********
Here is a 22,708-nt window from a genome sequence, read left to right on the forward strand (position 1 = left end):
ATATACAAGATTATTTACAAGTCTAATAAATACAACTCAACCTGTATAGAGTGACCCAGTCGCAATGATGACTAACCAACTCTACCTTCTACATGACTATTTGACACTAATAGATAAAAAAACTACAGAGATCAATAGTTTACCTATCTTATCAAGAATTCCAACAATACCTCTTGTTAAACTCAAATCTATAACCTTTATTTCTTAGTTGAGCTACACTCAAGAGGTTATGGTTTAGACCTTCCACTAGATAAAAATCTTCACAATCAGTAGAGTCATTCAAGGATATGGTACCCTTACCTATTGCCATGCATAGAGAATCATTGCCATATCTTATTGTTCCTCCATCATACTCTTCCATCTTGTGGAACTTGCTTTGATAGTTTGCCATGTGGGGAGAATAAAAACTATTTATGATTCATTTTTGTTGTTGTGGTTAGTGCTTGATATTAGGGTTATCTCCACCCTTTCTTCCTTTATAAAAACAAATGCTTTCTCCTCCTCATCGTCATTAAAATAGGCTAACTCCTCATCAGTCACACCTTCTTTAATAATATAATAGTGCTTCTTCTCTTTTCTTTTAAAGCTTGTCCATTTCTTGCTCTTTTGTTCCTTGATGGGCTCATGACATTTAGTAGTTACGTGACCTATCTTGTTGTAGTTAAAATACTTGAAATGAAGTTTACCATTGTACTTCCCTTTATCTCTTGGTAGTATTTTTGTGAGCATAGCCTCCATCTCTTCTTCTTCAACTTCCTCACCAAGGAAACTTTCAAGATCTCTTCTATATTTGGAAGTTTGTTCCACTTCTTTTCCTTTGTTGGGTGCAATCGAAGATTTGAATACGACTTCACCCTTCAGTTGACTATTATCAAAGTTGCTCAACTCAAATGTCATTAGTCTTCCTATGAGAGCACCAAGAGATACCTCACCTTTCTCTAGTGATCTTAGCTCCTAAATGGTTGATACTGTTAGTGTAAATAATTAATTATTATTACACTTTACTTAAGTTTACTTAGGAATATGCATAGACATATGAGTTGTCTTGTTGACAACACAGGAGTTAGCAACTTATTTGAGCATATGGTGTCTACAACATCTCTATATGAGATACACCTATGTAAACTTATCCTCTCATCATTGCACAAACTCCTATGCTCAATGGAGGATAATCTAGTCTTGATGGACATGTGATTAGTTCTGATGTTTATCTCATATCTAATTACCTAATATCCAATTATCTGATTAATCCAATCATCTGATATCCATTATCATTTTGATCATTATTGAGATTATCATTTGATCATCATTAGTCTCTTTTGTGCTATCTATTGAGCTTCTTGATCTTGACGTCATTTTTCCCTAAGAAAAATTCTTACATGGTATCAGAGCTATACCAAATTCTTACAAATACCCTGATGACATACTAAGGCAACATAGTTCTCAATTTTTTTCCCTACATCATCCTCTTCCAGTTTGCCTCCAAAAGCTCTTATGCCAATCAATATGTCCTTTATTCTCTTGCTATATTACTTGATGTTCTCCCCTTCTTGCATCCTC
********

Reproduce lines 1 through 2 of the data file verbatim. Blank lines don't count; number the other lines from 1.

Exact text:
Here is a 22,708-nt window from a genome sequence, read left to right on the forward strand (position 1 = left end):
ATATACAAGATTATTTACAAGTCTAATAAATACAACTCAACCTGTATAGAGTGACCCAGTCGCAATGATGACTAACCAACTCTACCTTCTACATGACTATTTGACACTAATAGATAAAAAAACTACAGAGATCAATAGTTTACCTATCTTATCAAGAATTCCAACAATACCTCTTGTTAAACTCAAATCTATAACCTTTATTTCTTAGTTGAGCTACACTCAAGAGGTTATGGTTTAGACCTTCCACTAGATAAAAATCTTCACAATCAGTAGAGTCATTCAAGGATATGGTACCCTTACCTATTGCCATGCATAGAGAATCATTGCCATATCTTATTGTTCCTCCATCATACTCTTCCATCTTGTGGAACTTGCTTTGATAGTTTGCCATGTGGGGAGAATAAAAACTATTTATGATTCATTTTTGTTGTTGTGGTTAGTGCTTGATATTAGGGTTATCTCCACCCTTTCTTCCTTTATAAAAACAAATGCTTTCTCCTCCTCATCGTCATTAAAATAGGCTAACTCCTCATCAGTCACACCTTCTTTAATAATATAATAGTGCTTCTTCTCTTTTCTTTTAAAGCTTGTCCATTTCTTGCTCTTTTGTTCCTTGATGGGCTCATGACATTTAGTAGTTACGTGACCTATCTTGTTGTAGTTAAAATACTTGAAATGAAGTTTACCATTGTACTTCCCTTTATCTCTTGGTAGTATTTTTGTGAGCATAGCCTCCATCTCTTCTTCTTCAACTTCCTCACCAAGGAAACTTTCAAGATCTCTTCTATATTTGGAAGTTTGTTCCACTTCTTTTCCTTTGTTGGGTGCAATCGAAGATTTGAATACGACTTCACCCTTCAGTTGACTATTATCAAAGTTGCTCAACTCAAATGTCATTAGTCTTCCTATGAGAGCACCAAGAGATACCTCACCTTTCTCTAGTGATCTTAGCTCCTAAATGGTTGATACTGTTAGTGTAAATAATTAATTATTATTACACTTTACTTAAGTTTACTTAGGAATATGCATAGACATATGAGTTGTCTTGTTGACAACACAGGAGTTAGCAACTTATTTGAGCATATGGTGTCTACAACATCTCTATATGAGATACACCTATGTAAACTTATCCTCTCATCATTGCACAAACTCCTATGCTCAATGGAGGATAATCTAGTCTTGATGGACATGTGATTAGTTCTGATGTTTATCTCATATCTAATTACCTAATATCCAATTATCTGATTAATCCAATCATCTGATATCCATTATCATTTTGATCATTATTGAGATTATCATTTGATCATCATTAGTCTCTTTTGTGCTATCTATTGAGCTTCTTGATCTTGACGTCATTTTTCCCTAAGAAAAATTCTTACATGGTATCAGAGCTATACCAAATTCTTACAAATACCCTGATGACATACTAAGGCAACATAGTTCTCAATTTTTTTCCCTACATCATCCTCTTCCAGTTTGCCTCCAAAAGCTCTTATGCCAATCAATATGTCCTTTATTCTCTTGCTATATTACTTGATGTTCTCCCCTTCTTGCATCCTC